It’s Meat Gravy: A No-Nonsense Bolognese Sauce


It’s meat gravy.

That was Andy Baraghani’s summary of his new recipe for BA’s best bolognese. Poetic, right? Andy wanted to develop the simplest version of classic bolognese that delivers exactly what it’s supposed to without any unnecessary bells and whistles. “I was inspired by Marcella Hazan, evenings at Via Carota, my desire for an Italian heritage in my youth, Paul Bertolli, Chez Panisse, Chris Morocco…” The resulting recipe is a meat sauce that, after two hours cook time, turns soft, tender, and velvety. No ingredient outshines another. “The sauce should cling on to noodles, draping and coating each strand,” said Andy. Here’s the bolognese breakdown:

The meat

At first, Andy tried to convince us that the meat should be hand-chopped skirt steak, painstakingly chopped by you. “Lol no,” was the general feedback. “It’s a more interesting cut of meat,” he pleaded, but that homestead aesthetic was not what we were going for this time, and it certainly wasn’t easier that buying ground chunk. We’re going with ground chuck, plus some pancetta for a fuller, meatier final flavor. The chuck gets browned for a few crucial minutes before the low and slow Sunday sauce simmer begins. A NOTE: If cooked on too high a heat, ground beef will turn into a rubber band. That’s why we keep the heat low, and why it takes so damn long to reach that final velvet state.

The tomato paste

NO CANNED TOMATO ZONE. Tomato paste only this time! It adds color, body, and acidity. “Water from canned tomatoes would dilute the flavor and texture,” said Andy. “I don’t want pieces of tomato in my sauce. I want it to be rustica, not fancy.”

The milk and chicken stock and wine

Those are the only liquids we need. The milk adds more fat content, a.k.a. “richness,” and helps the beef achieve that velvety consistency. The stock rounds out the meat flavor and gives the beef something to cook down in without drying out. The wine adds acidity.

The aromatics, featuring carrots

We pulse the aromatics—carrot, onion, celery—in a food processor until they’re practically the same size as the ground meat. That consistency in size keeps one flavor in the sauce from dominating, and we’re especially looking at you, carrots.

The lone bay leaf

That mystery aromatic strikes again.

The pasta

Hot take from Andy here. NO DRIED PAPPARDELLE, or other wide noodles, he insisted. He tried several brands, they all broke too often and caused him immense stress. If you can use fresh pappardelle or tagliatelle, rejoice. If you’re using dry pasta, go with rigatoni. It catches the sauce in its ridges and tube better than anything else. (The Test Kitchen stans De Cecco)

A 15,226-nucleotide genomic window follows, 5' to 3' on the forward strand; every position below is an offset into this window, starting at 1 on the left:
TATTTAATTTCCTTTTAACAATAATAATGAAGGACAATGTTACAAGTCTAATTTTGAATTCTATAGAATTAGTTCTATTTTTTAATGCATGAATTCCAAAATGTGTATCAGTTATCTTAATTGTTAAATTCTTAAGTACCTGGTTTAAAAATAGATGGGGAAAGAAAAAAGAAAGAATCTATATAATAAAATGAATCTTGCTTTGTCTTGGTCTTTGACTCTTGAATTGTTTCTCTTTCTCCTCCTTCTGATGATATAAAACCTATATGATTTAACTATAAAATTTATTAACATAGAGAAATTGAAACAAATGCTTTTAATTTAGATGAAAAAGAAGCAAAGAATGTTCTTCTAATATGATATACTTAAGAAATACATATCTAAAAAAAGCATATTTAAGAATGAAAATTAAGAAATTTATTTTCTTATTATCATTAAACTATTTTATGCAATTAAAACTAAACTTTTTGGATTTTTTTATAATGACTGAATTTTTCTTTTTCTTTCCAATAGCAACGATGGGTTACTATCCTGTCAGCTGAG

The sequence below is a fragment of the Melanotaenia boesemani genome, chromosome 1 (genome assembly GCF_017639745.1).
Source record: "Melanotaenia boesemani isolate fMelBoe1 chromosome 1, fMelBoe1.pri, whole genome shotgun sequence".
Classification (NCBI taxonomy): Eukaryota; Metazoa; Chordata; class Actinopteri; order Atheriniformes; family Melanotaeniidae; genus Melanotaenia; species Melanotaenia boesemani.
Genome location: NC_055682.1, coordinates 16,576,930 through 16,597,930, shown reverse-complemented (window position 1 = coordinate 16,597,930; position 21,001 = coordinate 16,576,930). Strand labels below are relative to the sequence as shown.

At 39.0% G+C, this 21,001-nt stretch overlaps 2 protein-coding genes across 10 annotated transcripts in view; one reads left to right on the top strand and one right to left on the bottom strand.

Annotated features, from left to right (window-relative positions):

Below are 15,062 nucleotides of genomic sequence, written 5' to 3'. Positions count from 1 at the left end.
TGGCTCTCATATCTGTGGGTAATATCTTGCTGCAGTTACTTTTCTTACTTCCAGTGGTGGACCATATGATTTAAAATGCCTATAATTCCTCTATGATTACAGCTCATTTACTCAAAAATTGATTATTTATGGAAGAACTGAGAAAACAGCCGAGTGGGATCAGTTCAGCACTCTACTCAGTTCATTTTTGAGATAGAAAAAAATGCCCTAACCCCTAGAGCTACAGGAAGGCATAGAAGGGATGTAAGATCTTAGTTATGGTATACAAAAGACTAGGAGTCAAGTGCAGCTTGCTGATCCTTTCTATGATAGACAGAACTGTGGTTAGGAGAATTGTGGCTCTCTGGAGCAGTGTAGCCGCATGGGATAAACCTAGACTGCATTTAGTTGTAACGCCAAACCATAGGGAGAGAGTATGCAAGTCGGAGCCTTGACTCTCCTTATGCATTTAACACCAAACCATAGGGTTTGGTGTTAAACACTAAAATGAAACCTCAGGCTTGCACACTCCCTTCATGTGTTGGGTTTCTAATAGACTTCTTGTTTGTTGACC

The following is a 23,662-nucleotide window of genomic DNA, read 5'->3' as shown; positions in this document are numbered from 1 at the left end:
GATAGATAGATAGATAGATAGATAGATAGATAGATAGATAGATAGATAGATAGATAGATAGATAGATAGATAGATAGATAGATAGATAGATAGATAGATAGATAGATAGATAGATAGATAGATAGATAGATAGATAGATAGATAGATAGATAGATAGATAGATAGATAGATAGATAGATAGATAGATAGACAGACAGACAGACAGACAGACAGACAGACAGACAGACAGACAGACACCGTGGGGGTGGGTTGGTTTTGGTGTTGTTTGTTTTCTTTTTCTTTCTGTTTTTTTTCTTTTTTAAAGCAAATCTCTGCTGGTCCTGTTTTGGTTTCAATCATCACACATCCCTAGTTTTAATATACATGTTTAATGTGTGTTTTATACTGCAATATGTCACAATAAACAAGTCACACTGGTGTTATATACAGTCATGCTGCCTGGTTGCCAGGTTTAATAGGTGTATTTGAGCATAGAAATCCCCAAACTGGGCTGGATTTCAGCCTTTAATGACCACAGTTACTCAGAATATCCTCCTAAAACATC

The attitude

“It’s a meat sauce, not a tomato sauce,” Andy reminded me. “People have an idea of what they want bolognese to be, but it’s hard to pinpoint. This recipe is not a restaurant dish. It’s a Sunday sauce. I’m not trying to hurt you. Take a photo, tag me. If you have problems, tag me too.” We’re family now.

Get the recipe:



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Cauliflower Bolognese Is My Boyfriend Now—Apologies to My Husband | Healthyish


As a vegetarian, my experience with bolognese consists of standing in the pastry kitchen at my former restaurant job, churning gelato while listening to the head chef shout « Bolo! Bolo! Bolo! » to the cooks in the back as each order came in. I didn’t even know what « bolo » (pronounced like the always-in-fashion tie) meant until I asked (derp). But, as it turns out, this ignorance made me the most unbiased judge of senior food editor Andy Baraghani‘s Cauliflower Bolognese. With no meaty ragù in my taste memory, I had a blank palate and an open mind. This cauli bolo (or cauli bo, as I’ve affectionately dubbed it) didn’t have to live up to any impossible-to-meet (or meat!) standards: I could judge it by its own vegetarian credentials.